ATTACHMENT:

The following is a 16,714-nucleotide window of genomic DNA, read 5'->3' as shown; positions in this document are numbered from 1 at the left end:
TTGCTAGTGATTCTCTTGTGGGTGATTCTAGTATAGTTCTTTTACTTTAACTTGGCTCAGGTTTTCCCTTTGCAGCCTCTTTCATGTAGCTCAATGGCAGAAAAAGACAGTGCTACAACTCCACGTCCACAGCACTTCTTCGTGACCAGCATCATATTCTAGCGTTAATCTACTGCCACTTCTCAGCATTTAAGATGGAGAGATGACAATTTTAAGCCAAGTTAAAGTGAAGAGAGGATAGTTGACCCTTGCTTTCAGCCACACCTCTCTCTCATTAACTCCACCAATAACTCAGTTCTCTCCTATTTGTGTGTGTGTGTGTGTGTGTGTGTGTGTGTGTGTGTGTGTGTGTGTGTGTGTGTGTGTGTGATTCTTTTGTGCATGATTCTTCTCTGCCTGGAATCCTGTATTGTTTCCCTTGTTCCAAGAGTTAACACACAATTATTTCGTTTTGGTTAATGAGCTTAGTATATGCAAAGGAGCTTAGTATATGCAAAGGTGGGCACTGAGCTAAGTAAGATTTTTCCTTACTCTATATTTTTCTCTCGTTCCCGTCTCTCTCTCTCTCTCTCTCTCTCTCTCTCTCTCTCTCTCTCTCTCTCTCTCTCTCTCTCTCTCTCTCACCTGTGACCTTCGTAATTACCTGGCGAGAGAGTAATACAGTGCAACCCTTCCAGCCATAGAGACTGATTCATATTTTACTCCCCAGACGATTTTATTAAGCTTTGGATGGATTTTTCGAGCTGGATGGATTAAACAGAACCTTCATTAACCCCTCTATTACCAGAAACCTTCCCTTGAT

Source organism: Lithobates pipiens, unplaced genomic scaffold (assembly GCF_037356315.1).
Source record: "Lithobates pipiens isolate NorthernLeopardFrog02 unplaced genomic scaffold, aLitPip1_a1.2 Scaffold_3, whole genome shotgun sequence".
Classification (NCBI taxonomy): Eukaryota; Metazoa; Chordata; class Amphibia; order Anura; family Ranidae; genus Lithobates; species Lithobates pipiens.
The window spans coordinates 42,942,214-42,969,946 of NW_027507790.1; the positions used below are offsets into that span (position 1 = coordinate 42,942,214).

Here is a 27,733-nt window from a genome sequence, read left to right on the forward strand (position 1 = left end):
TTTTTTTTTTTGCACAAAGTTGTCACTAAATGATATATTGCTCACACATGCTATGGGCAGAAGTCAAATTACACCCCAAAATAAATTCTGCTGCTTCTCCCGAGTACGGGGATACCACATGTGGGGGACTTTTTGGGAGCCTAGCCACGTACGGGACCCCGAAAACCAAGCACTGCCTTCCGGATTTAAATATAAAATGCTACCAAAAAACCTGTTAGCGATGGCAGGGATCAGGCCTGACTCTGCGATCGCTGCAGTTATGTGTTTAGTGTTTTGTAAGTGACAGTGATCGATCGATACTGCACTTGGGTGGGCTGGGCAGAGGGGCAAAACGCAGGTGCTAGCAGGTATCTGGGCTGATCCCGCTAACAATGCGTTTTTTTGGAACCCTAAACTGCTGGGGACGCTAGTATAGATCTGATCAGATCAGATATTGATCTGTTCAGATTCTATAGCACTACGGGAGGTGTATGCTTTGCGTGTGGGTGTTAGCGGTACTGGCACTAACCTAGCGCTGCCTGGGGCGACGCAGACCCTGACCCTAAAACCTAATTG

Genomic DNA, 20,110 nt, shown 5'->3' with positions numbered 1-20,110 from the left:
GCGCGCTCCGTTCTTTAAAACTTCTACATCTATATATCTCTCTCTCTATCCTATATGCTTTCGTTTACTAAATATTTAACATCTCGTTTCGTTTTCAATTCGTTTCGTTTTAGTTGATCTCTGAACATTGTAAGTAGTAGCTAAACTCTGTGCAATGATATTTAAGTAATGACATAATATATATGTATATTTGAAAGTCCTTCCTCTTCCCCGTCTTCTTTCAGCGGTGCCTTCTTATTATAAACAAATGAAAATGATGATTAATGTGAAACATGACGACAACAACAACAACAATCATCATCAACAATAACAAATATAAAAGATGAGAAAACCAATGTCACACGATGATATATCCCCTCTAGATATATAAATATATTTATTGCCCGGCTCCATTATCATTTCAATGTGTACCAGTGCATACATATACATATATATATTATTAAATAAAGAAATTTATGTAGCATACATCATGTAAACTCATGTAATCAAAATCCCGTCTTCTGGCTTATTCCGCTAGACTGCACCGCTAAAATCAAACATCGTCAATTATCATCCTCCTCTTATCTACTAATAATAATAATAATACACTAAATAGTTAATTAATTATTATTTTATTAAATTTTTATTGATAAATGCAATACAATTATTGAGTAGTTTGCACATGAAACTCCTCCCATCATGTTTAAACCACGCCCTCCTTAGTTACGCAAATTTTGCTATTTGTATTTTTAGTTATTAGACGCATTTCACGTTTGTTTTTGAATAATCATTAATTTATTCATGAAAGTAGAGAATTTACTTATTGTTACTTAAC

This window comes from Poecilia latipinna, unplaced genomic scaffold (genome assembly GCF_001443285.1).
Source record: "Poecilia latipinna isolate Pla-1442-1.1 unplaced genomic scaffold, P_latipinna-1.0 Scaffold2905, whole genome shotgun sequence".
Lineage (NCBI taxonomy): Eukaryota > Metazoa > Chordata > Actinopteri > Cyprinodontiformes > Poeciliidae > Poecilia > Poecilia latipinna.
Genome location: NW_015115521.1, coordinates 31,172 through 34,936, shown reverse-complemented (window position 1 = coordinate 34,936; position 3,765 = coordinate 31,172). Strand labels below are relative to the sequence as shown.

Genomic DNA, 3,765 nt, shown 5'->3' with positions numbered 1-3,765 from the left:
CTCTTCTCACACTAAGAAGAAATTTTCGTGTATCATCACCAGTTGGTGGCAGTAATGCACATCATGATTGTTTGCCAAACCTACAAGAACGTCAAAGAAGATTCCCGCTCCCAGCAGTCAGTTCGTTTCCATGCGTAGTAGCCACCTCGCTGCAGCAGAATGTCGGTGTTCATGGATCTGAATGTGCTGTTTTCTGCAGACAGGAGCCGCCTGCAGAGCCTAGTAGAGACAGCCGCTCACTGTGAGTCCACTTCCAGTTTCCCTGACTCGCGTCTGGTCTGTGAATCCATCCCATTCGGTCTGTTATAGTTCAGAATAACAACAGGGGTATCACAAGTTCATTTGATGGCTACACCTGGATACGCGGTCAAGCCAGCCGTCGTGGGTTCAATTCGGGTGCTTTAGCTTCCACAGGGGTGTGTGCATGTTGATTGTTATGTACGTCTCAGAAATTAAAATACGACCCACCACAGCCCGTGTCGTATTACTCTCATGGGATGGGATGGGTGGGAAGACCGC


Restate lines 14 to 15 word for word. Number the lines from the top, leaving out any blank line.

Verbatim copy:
Genome location: NW_015115521.1, coordinates 31,172 through 34,936, shown reverse-complemented (window position 1 = coordinate 34,936; position 3,765 = coordinate 31,172). Strand labels below are relative to the sequence as shown.

Genomic DNA, 3,765 nt, shown 5'->3' with positions numbered 1-3,765 from the left: